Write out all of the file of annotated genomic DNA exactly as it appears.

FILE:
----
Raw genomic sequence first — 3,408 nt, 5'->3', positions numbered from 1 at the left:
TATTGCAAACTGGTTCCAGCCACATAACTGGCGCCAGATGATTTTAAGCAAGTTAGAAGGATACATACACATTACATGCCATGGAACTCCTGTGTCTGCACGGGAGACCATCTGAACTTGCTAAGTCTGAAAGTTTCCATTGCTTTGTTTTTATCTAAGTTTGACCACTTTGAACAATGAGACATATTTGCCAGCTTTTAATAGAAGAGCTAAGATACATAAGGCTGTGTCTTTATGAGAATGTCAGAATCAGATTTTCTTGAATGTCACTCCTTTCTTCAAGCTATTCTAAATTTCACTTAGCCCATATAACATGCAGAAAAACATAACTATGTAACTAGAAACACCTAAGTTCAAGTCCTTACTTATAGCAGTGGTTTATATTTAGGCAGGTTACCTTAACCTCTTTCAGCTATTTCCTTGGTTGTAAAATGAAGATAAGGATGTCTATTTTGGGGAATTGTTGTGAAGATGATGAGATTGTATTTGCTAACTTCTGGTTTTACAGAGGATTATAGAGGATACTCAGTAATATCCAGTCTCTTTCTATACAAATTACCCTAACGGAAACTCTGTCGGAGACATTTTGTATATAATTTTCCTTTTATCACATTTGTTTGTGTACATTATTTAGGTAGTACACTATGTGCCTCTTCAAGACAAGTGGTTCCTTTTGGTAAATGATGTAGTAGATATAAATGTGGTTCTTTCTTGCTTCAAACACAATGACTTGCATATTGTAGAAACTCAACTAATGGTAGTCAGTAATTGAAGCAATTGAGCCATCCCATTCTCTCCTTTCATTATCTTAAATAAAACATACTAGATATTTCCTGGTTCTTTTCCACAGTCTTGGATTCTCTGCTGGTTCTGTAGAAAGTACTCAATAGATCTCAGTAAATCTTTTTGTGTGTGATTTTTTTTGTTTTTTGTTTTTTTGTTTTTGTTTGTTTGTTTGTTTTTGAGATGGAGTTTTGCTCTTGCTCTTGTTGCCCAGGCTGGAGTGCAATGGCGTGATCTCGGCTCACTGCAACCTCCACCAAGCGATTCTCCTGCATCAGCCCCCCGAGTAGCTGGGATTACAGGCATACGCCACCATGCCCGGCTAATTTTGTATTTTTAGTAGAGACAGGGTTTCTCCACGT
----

Raw genomic sequence first — 3,408 nt, 5'->3', positions numbered from 1 at the left:
TATTGCAAACTGGTTCCAGCCACATAACTGGCGCCAGATGATTTTAAGCAAGTTAGAAGGATACATACACATTACATGCCATGGAACTCCTGTGTCTGCACGGGAGACCATCTGAACTTGCTAAGTCTGAAAGTTTCCATTGCTTTGTTTTTATCTAAGTTTGACCACTTTGAACAATGAGACATATTTGCCAGCTTTTAATAGAAGAGCTAAGATACATAAGGCTGTGTCTTTATGAGAATGTCAGAATCAGATTTTCTTGAATGTCACTCCTTTCTTCAAGCTATTCTAAATTTCACTTAGCCCATATAACATGCAGAAAAACATAACTATGTAACTAGAAACACCTAAGTTCAAGTCCTTACTTATAGCAGTGGTTTATATTTAGGCAGGTTACCTTAACCTCTTTCAGCTATTTCCTTGGTTGTAAAATGAAGATAAGGATGTCTATTTTGGGGAATTGTTGTGAAGATGATGAGATTGTATTTGCTAACTTCTGGTTTTACAGAGGATTATAGAGGATACTCAGTAATATCCAGTCTCTTTCTATACAAATTACCCTAACGGAAACTCTGTCGGAGACATTTTGTATATAATTTTCCTTTTATCACATTTGTTTGTGTACATTATTTAGGTAGTACACTATGTGCCTCTTCAAGACAAGTGGTTCCTTTTGGTAAATGATGTAGTAGATATAAATGTGGTTCTTTCTTGCTTCAAACACAATGACTTGCATATTGTAGAAACTCAACTAATGGTAGTCAGTAATTGAAGCAATTGAGCCATCCCATTCTCTCCTTTCATTATCTTAAATAAAACATACTAGATATTTCCTGGTTCTTTTCCACAGTCTTGGATTCTCTGCTGGTTCTGTAGAAAGTACTCAATAGATCTCAGTAAATCTTTTTGTGTGTGATTTTTTTTGTTTTTTGTTTTTTTGTTTTTGTTTGTTTGTTTGTTTTTGAGATGGAGTTTTGCTCTTGCTCTTGTTGCCCAGGCTGGAGTGCAATGGCGTGATCTCGGCTCACTGCAACCTCCACCAAGCGATTCTCCTGCATCAGCCCCCCGAGTAGCTGGGATTACAGGCATACGCCACCATGCCCGGCTAATTTTGTATTTTTAGTAGAGACAGGGTTTCTCCACGT